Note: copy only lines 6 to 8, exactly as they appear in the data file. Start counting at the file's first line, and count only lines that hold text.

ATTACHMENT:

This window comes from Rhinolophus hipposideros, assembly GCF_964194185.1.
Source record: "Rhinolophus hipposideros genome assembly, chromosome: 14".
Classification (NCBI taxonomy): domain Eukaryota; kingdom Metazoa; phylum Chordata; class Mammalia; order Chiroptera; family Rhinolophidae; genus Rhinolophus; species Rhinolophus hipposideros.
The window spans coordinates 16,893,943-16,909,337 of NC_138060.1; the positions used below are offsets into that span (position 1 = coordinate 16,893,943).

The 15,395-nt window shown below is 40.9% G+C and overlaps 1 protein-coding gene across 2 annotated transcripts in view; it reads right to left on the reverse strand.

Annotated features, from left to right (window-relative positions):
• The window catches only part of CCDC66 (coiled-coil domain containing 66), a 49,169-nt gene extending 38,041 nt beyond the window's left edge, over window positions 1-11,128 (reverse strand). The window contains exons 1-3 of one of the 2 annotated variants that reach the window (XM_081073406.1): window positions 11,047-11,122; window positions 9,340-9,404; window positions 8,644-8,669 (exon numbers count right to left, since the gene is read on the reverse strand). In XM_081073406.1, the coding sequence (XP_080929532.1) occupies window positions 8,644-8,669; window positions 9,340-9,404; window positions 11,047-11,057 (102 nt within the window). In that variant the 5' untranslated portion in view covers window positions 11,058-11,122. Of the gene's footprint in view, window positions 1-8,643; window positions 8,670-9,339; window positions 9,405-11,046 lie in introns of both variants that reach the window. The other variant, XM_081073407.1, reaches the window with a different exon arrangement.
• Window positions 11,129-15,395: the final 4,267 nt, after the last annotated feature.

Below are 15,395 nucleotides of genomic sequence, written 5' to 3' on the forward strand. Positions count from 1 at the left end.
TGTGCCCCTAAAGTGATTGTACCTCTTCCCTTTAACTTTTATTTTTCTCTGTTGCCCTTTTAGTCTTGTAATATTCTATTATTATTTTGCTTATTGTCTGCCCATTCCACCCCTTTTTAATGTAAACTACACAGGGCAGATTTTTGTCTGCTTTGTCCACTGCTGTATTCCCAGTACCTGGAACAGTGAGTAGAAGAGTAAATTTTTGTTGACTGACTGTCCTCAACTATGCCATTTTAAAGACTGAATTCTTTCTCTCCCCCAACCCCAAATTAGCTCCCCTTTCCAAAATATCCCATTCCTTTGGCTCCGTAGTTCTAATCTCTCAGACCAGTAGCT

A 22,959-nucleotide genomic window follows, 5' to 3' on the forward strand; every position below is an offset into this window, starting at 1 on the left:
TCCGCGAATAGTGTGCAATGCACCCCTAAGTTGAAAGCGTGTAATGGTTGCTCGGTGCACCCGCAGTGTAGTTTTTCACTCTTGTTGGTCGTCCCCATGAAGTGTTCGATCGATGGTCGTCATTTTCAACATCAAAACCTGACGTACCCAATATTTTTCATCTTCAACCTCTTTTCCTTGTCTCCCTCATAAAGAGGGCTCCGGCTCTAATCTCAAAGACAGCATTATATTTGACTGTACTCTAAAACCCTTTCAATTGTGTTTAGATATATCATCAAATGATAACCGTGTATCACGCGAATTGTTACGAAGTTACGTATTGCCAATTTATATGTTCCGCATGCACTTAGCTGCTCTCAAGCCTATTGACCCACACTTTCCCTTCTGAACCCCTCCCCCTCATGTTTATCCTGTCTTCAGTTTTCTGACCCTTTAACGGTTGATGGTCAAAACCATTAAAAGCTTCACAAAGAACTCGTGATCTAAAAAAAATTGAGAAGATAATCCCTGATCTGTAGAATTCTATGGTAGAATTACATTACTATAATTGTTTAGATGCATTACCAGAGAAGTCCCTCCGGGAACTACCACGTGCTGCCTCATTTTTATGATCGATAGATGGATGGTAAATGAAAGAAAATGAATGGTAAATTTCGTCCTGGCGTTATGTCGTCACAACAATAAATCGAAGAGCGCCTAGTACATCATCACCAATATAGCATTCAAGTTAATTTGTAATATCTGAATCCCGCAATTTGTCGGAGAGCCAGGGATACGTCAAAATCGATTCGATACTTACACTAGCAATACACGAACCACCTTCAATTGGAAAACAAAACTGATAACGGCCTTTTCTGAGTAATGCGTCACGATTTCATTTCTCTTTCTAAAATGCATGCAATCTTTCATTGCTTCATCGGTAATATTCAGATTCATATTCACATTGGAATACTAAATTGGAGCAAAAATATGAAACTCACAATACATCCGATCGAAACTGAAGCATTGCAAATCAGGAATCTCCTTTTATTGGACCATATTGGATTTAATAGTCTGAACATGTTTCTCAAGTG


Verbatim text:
Annotated features, from left to right (window-relative positions):
• The window catches only part of CCDC66 (coiled-coil domain containing 66), a 49,169-nt gene extending 38,041 nt beyond the window's left edge, over window positions 1-11,128 (reverse strand). The window contains exons 1-3 of one of the 2 annotated variants that reach the window (XM_081073406.1): window positions 11,047-11,122; window positions 9,340-9,404; window positions 8,644-8,669 (exon numbers count right to left, since the gene is read on the reverse strand). In XM_081073406.1, the coding sequence (XP_080929532.1) occupies window positions 8,644-8,669; window positions 9,340-9,404; window positions 11,047-11,057 (102 nt within the window). In that variant the 5' untranslated portion in view covers window positions 11,058-11,122. Of the gene's footprint in view, window positions 1-8,643; window positions 8,670-9,339; window positions 9,405-11,046 lie in introns of both variants that reach the window. The other variant, XM_081073407.1, reaches the window with a different exon arrangement.
• Window positions 11,129-15,395: the final 4,267 nt, after the last annotated feature.